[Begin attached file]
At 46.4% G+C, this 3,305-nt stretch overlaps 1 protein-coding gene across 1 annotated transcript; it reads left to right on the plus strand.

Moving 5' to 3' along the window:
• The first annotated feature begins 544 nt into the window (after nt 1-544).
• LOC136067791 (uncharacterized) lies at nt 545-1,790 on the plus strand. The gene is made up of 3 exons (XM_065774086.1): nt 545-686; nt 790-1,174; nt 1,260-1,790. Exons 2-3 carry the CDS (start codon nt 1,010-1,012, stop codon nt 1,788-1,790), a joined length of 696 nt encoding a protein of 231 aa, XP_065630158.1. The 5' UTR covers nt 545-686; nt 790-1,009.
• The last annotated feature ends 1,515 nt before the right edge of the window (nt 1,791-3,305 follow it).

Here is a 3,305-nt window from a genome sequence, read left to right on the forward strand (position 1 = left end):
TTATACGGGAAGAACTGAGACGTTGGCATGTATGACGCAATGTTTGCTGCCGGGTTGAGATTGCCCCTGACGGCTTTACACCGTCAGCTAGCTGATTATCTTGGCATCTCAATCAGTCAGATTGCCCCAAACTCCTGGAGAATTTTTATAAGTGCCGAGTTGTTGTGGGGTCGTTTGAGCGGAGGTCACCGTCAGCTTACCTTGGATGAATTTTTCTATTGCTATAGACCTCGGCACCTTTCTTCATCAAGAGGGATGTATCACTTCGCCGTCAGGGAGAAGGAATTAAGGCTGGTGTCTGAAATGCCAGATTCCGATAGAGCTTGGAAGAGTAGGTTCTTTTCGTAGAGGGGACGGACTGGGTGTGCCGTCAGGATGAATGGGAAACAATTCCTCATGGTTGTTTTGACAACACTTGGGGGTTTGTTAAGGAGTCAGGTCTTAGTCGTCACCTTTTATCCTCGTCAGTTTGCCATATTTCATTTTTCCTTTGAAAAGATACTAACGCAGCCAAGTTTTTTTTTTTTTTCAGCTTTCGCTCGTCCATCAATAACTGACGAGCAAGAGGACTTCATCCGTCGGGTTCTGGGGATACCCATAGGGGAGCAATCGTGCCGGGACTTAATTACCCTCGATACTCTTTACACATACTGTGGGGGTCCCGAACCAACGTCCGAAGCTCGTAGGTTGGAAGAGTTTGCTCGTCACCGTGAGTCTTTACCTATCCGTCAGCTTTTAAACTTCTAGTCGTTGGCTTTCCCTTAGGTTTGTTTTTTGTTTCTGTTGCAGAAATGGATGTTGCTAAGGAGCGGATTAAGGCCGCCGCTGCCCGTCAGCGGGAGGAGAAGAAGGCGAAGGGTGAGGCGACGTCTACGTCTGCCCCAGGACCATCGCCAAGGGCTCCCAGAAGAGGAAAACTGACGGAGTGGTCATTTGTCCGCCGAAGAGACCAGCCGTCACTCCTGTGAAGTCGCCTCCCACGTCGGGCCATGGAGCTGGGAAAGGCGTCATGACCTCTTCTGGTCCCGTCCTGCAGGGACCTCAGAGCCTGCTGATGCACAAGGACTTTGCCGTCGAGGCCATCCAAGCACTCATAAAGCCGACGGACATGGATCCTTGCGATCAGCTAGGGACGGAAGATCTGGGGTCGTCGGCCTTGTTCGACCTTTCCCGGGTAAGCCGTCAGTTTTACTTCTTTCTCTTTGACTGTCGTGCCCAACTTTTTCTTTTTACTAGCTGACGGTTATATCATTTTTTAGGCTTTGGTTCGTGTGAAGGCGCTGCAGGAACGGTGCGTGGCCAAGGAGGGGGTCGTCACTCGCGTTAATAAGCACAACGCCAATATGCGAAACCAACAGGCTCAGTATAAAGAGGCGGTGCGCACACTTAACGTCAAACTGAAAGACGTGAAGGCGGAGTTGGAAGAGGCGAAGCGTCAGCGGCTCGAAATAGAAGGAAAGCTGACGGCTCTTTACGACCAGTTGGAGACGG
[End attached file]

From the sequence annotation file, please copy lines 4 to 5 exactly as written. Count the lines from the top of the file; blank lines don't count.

• LOC136067791 (uncharacterized) lies at nt 545-1,790 on the plus strand. The gene is made up of 3 exons (XM_065774086.1): nt 545-686; nt 790-1,174; nt 1,260-1,790. Exons 2-3 carry the CDS (start codon nt 1,010-1,012, stop codon nt 1,788-1,790), a joined length of 696 nt encoding a protein of 231 aa, XP_065630158.1. The 5' UTR covers nt 545-686; nt 790-1,009.
• The last annotated feature ends 1,515 nt before the right edge of the window (nt 1,791-3,305 follow it).